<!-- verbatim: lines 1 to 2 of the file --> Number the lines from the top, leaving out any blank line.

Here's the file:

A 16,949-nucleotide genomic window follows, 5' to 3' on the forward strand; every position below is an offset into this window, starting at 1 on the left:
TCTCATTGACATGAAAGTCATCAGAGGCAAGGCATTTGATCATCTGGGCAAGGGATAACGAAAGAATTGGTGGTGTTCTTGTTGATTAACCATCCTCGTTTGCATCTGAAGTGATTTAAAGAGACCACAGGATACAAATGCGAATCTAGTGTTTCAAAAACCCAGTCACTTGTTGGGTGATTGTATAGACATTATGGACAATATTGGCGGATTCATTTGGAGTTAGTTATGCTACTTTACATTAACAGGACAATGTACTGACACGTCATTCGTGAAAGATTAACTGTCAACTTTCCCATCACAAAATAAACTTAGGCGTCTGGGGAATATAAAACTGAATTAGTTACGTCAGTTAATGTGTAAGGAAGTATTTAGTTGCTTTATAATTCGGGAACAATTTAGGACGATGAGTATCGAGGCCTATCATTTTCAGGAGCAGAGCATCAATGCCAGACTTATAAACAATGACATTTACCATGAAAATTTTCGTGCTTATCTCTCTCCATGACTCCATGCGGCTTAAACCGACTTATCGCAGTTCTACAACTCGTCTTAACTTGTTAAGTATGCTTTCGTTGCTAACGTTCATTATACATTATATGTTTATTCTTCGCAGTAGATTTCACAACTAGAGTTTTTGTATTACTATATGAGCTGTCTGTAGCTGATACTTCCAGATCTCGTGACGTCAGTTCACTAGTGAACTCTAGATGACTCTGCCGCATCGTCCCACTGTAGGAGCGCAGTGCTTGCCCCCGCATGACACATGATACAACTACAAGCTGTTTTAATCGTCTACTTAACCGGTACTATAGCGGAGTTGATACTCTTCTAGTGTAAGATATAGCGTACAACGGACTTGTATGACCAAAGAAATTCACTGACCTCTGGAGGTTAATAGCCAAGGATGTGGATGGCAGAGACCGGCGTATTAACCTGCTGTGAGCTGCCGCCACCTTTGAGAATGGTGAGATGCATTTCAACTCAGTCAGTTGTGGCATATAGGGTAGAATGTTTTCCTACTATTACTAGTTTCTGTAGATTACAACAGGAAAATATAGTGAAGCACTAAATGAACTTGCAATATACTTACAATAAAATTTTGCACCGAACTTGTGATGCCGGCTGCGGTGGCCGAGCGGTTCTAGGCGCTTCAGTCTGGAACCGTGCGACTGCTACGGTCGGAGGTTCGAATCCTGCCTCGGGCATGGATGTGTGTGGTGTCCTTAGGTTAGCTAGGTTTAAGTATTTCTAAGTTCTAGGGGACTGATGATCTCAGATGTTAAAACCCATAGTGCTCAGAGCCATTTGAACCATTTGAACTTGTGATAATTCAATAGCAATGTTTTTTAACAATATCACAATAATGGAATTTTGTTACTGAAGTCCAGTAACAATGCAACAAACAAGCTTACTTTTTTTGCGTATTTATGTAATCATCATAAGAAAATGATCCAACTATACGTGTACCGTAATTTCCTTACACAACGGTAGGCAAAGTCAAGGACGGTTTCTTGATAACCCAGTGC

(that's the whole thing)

A 16,949-nucleotide genomic window follows, 5' to 3' on the forward strand; every position below is an offset into this window, starting at 1 on the left:
TCTCATTGACATGAAAGTCATCAGAGGCAAGGCATTTGATCATCTGGGCAAGGGATAACGAAAGAATTGGTGGTGTTCTTGTTGATTAACCATCCTCGTTTGCATCTGAAGTGATTTAAAGAGACCACAGGATACAAATGCGAATCTAGTGTTTCAAAAACCCAGTCACTTGTTGGGTGATTGTATAGACATTATGGACAATATTGGCGGATTCATTTGGAGTTAGTTATGCTACTTTACATTAACAGGACAATGTACTGACACGTCATTCGTGAAAGATTAACTGTCAACTTTCCCATCACAAAATAAACTTAGGCGTCTGGGGAATATAAAACTGAATTAGTTACGTCAGTTAATGTGTAAGGAAGTATTTAGTTGCTTTATAATTCGGGAACAATTTAGGACGATGAGTATCGAGGCCTATCATTTTCAGGAGCAGAGCATCAATGCCAGACTTATAAACAATGACATTTACCATGAAAATTTTCGTGCTTATCTCTCTCCATGACTCCATGCGGCTTAAACCGACTTATCGCAGTTCTACAACTCGTCTTAACTTGTTAAGTATGCTTTCGTTGCTAACGTTCATTATACATTATATGTTTATTCTTCGCAGTAGATTTCACAACTAGAGTTTTTGTATTACTATATGAGCTGTCTGTAGCTGATACTTCCAGATCTCGTGACGTCAGTTCACTAGTGAACTCTAGATGACTCTGCCGCATCGTCCCACTGTAGGAGCGCAGTGCTTGCCCCCGCATGACACATGATACAACTACAAGCTGTTTTAATCGTCTACTTAACCGGTACTATAGCGGAGTTGATACTCTTCTAGTGTAAGATATAGCGTACAACGGACTTGTATGACCAAAGAAATTCACTGACCTCTGGAGGTTAATAGCCAAGGATGTGGATGGCAGAGACCGGCGTATTAACCTGCTGTGAGCTGCCGCCACCTTTGAGAATGGTGAGATGCATTTCAACTCAGTCAGTTGTGGCATATAGGGTAGAATGTTTTCCTACTATTACTAGTTTCTGTAGATTACAACAGGAAAATATAGTGAAGCACTAAATGAACTTGCAATATACTTACAATAAAATTTTGCACCGAACTTGTGATGCCGGCTGCGGTGGCCGAGCGGTTCTAGGCGCTTCAGTCTGGAACCGTGCGACTGCTACGGTCGGAGGTTCGAATCCTGCCTCGGGCATGGATGTGTGTGGTGTCCTTAGGTTAGCTAGGTTTAAGTATTTCTAAGTTCTAGGGGACTGATGATCTCAGATGTTAAAACCCATAGTGCTCAGAGCCATTTGAACCATTTGAACTTGTGATAATTCAATAGCAATGTTTTTTAACAATATCACAATAATGGAATTTTGTTACTGAAGTCCAGTAACAATGCAACAAACAAGCTTACTTTTTTTGCGTATTTATGTAATCATCATAAGAAAATGATCCAACTATACGTGTACCGTAATTTCCTTACACAACGGTAGGCAAAGTCAAGGACGGTTTCTTGATAACCCAGTGC